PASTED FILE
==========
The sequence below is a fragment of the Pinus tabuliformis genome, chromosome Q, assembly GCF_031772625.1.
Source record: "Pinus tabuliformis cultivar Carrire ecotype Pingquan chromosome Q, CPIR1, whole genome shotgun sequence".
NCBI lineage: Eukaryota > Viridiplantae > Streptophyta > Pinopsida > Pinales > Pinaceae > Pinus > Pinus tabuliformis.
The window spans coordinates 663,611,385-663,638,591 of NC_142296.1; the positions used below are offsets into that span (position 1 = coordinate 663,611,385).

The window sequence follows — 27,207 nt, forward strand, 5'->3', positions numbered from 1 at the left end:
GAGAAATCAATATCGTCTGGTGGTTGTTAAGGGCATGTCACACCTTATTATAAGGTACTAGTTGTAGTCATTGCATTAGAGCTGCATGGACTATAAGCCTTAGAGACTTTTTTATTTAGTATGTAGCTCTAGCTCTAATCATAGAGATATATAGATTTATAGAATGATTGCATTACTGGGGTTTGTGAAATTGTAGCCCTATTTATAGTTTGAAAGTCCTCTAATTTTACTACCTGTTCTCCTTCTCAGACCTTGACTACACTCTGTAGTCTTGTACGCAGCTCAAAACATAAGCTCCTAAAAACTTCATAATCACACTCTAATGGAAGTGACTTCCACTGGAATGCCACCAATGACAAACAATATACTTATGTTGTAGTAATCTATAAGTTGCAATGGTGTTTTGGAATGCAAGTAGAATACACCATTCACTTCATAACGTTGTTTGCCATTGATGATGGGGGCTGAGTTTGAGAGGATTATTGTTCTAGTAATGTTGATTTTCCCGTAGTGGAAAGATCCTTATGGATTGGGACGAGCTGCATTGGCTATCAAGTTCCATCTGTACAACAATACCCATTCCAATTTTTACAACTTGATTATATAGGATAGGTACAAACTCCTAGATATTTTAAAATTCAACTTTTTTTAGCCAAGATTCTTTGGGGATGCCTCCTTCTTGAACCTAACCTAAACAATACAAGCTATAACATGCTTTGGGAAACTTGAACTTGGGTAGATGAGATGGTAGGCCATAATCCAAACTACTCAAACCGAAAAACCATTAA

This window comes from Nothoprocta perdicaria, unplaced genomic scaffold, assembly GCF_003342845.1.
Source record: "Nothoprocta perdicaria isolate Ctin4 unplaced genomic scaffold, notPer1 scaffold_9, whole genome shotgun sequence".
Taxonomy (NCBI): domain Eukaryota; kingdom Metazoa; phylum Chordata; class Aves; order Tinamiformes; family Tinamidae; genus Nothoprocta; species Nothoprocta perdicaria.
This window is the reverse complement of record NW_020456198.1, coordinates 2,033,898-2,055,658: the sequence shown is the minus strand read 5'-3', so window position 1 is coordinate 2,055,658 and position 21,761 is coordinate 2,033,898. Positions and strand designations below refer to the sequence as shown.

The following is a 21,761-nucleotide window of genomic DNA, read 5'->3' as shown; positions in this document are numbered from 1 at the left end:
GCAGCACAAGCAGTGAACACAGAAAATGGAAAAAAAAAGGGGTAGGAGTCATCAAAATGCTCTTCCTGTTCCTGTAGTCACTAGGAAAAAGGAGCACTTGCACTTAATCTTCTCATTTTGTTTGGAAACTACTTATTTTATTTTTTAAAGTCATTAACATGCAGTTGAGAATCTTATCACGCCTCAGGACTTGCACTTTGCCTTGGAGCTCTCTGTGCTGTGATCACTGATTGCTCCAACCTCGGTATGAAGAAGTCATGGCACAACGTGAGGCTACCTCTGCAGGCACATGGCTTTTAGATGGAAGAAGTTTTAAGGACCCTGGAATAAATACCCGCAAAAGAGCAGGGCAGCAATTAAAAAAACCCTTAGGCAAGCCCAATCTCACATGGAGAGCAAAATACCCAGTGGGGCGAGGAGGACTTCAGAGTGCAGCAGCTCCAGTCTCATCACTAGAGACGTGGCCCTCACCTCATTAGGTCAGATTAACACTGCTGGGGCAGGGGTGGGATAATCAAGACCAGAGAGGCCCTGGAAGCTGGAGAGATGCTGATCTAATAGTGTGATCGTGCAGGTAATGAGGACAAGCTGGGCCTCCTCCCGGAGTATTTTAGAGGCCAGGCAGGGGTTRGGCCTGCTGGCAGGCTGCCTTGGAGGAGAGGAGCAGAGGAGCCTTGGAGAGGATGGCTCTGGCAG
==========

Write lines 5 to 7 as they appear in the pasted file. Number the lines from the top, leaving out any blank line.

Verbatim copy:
The window sequence follows — 27,207 nt, forward strand, 5'->3', positions numbered from 1 at the left end:
GAGAAATCAATATCGTCTGGTGGTTGTTAAGGGCATGTCACACCTTATTATAAGGTACTAGTTGTAGTCATTGCATTAGAGCTGCATGGACTATAAGCCTTAGAGACTTTTTTATTTAGTATGTAGCTCTAGCTCTAATCATAGAGATATATAGATTTATAGAATGATTGCATTACTGGGGTTTGTGAAATTGTAGCCCTATTTATAGTTTGAAAGTCCTCTAATTTTACTACCTGTTCTCCTTCTCAGACCTTGACTACACTCTGTAGTCTTGTACGCAGCTCAAAACATAAGCTCCTAAAAACTTCATAATCACACTCTAATGGAAGTGACTTCCACTGGAATGCCACCAATGACAAACAATATACTTATGTTGTAGTAATCTATAAGTTGCAATGGTGTTTTGGAATGCAAGTAGAATACACCATTCACTTCATAACGTTGTTTGCCATTGATGATGGGGGCTGAGTTTGAGAGGATTATTGTTCTAGTAATGTTGATTTTCCCGTAGTGGAAAGATCCTTATGGATTGGGACGAGCTGCATTGGCTATCAAGTTCCATCTGTACAACAATACCCATTCCAATTTTTACAACTTGATTATATAGGATAGGTACAAACTCCTAGATATTTTAAAATTCAACTTTTTTTAGCCAAGATTCTTTGGGGATGCCTCCTTCTTGAACCTAACCTAAACAATACAAGCTATAACATGCTTTGGGAAACTTGAACTTGGGTAGATGAGATGGTAGGCCATAATCCAAACTACTCAAACCGAAAAACCATTAA

This window comes from Nothoprocta perdicaria, unplaced genomic scaffold, assembly GCF_003342845.1.